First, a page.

“What do you want to be when you grow up?” I see their eyes light up as they smile, and get prepared to answer this very important question. For some of them, it is the only smile I have seen during the entire visit. And for me that makes the entire visit worth it.
I move my eyes away from the computer and solely focus on their face as I hear them talk. “I want to be a lawyer,” “a navy officer,” “a professional chef,” “a basketball player, “an artist,” “a NICU nurse,” “a pediatric surgeon.”
My next question usually is “Do you know anyone in your family who has done it before?” They pause for a second and mostly answer “No.” “How did you make up your mind to do this then?” I hear many passionate answers:
“I have always had a passion to help people.”
“I love kids and the joy they bring.”
“I think I argue well with people and make up strong cases.”
“I enjoy the discipline.”
They almost make me believe that they have more wisdom than the age displayed on their charts.
These words mentioned above are being exchanged in an adolescent clinic in North Philadelphia. For most of us, we have in our head images on TV, highlighting the violence and shooting when we think of North Philadelphia and teens. Most providers as well, maybe commonly thinking about sex, violence, and depression when they are preparing to counsel teens in their office for a visit.
It holds true that many teens that we see in our clinic are struggling with significant social turmoil. Many have been affected or been involved in a shooting. A significant number have seen a family member deal with addiction. The housing situation is unstable for a few, and many live in foster homes. It is not uncommon as well to see many teens riding through an unwanted pregnancy. Many come from dysfunctional families and a considerable number screen positive for depression.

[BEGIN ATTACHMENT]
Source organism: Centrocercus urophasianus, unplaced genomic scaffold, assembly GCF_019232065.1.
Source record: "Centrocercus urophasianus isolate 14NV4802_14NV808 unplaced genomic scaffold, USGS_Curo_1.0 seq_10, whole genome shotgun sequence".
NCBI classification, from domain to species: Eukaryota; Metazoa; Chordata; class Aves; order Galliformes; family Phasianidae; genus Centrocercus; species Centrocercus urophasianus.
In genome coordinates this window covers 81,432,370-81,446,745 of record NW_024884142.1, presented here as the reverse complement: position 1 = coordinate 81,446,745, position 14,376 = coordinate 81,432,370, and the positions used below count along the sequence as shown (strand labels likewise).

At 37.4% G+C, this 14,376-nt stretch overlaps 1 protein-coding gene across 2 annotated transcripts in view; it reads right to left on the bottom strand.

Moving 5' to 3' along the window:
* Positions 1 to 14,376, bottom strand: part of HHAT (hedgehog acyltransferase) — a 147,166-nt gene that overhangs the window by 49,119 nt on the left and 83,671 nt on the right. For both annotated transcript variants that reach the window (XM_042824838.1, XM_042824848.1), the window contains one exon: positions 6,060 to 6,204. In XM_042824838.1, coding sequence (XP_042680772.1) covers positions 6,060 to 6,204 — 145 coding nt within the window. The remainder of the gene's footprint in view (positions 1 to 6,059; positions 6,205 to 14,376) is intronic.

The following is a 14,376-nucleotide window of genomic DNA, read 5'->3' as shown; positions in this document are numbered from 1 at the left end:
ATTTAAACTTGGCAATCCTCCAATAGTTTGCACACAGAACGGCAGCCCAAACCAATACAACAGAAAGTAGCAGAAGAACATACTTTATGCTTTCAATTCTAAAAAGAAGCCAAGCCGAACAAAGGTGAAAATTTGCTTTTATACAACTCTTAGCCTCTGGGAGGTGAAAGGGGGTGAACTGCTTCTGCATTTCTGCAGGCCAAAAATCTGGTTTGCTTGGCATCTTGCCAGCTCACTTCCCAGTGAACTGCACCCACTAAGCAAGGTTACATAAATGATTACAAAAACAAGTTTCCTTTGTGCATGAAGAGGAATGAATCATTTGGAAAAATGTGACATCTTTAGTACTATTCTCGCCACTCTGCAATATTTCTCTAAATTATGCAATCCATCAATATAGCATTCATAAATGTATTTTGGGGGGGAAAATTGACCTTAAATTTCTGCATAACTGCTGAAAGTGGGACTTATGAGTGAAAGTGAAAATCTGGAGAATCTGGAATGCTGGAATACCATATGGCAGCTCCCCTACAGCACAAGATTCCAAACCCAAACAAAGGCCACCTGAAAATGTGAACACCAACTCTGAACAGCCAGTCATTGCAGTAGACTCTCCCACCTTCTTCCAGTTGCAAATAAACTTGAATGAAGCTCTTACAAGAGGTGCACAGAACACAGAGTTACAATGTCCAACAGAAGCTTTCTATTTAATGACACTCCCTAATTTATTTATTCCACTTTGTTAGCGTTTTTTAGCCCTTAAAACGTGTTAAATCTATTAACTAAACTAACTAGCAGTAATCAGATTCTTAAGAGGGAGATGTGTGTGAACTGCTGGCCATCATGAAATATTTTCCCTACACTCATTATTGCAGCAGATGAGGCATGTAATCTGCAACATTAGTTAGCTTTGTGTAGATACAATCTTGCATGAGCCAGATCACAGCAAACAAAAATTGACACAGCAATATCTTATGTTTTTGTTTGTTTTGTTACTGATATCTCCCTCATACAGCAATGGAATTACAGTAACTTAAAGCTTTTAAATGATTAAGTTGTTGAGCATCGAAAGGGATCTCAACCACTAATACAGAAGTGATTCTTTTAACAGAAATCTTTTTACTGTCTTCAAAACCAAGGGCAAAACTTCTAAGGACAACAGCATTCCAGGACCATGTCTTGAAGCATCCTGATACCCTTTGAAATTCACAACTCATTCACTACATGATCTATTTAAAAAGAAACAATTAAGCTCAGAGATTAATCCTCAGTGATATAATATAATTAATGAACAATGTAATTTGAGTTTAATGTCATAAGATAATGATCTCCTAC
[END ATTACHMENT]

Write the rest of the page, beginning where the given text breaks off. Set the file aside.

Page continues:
There is no denying, these teens come with a lot of baggage. But amidst all the noise in their life, most of them have a dream. Something they want to do with there life. And like many teens all over the world, they haven’t figured out yet how to do it. They often come to us, after having made a risky decision. Many times, despite the wisdom and power of their dreams, their scientifically proven immature brain takes over, and they land themselves into trouble. For many, resources are limited, and the achievability of their dreams seems remote.
It is evident that many are searching consciously or unconsciously for a role model, to climb the ladder of their dreams. Some find that in a family member, and some don’t. As their doctor, our miniscule effort during every visit could be to block five to ten minutes of the visit and talk about there strengths and capabilities. To consciously try to make them forget about the baggage they have brought on their shoulders today and focus on the possibility of a better future. I have been surprised by the amazing untapped potential that lies in these young souls. Their stories of courage and adversity have blown my mind.
As physicians, although our priority should be the physical health of these youth, teens in inner-city populations are looking for much more when they walk into the office. And we owe it to them, to empower them to achieve what they are capable of. To change the future of the next generation. We may think they are not listening, but they are. We may not realize this many time, but we may be the role model that they are looking for.
Saba Fatima is a pediatric resident.
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